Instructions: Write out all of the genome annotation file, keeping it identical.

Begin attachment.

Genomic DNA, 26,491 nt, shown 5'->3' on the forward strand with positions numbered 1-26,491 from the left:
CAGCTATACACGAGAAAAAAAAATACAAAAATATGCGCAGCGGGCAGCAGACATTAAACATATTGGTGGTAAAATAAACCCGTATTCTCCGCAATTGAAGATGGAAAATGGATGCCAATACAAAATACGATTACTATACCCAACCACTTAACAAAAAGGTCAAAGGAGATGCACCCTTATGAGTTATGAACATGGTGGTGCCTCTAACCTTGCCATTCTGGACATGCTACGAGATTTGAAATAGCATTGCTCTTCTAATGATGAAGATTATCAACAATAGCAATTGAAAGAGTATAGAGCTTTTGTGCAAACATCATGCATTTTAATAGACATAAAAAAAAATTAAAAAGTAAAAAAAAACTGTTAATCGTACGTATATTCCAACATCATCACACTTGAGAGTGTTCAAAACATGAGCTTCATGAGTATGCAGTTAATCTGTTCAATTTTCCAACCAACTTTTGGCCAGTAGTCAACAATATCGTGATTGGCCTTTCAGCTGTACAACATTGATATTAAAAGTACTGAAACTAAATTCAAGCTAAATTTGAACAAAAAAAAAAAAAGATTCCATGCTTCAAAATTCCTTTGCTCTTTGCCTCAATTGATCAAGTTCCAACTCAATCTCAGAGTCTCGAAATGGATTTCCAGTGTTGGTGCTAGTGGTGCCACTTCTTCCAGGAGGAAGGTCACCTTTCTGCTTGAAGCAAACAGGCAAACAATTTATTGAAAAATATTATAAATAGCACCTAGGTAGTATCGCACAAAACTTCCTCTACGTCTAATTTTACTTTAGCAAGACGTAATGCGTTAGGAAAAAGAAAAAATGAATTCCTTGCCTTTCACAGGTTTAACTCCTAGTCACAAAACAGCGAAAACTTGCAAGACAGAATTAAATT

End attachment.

Genomic DNA, 26,491 nt, shown 5'->3' on the forward strand with positions numbered 1-26,491 from the left:
CAGCTATACACGAGAAAAAAAAATACAAAAATATGCGCAGCGGGCAGCAGACATTAAACATATTGGTGGTAAAATAAACCCGTATTCTCCGCAATTGAAGATGGAAAATGGATGCCAATACAAAATACGATTACTATACCCAACCACTTAACAAAAAGGTCAAAGGAGATGCACCCTTATGAGTTATGAACATGGTGGTGCCTCTAACCTTGCCATTCTGGACATGCTACGAGATTTGAAATAGCATTGCTCTTCTAATGATGAAGATTATCAACAATAGCAATTGAAAGAGTATAGAGCTTTTGTGCAAACATCATGCATTTTAATAGACATAAAAAAAAATTAAAAAGTAAAAAAAAACTGTTAATCGTACGTATATTCCAACATCATCACACTTGAGAGTGTTCAAAACATGAGCTTCATGAGTATGCAGTTAATCTGTTCAATTTTCCAACCAACTTTTGGCCAGTAGTCAACAATATCGTGATTGGCCTTTCAGCTGTACAACATTGATATTAAAAGTACTGAAACTAAATTCAAGCTAAATTTGAACAAAAAAAAAAAAAGATTCCATGCTTCAAAATTCCTTTGCTCTTTGCCTCAATTGATCAAGTTCCAACTCAATCTCAGAGTCTCGAAATGGATTTCCAGTGTTGGTGCTAGTGGTGCCACTTCTTCCAGGAGGAAGGTCACCTTTCTGCTTGAAGCAAACAGGCAAACAATTTATTGAAAAATATTATAAATAGCACCTAGGTAGTATCGCACAAAACTTCCTCTACGTCTAATTTTACTTTAGCAAGACGTAATGCGTTAGGAAAAAGAAAAAATGAATTCCTTGCCTTTCACAGGTTTAACTCCTAGTCACAAAACAGCGAAAACTTGCAAGACAGAATTAAATT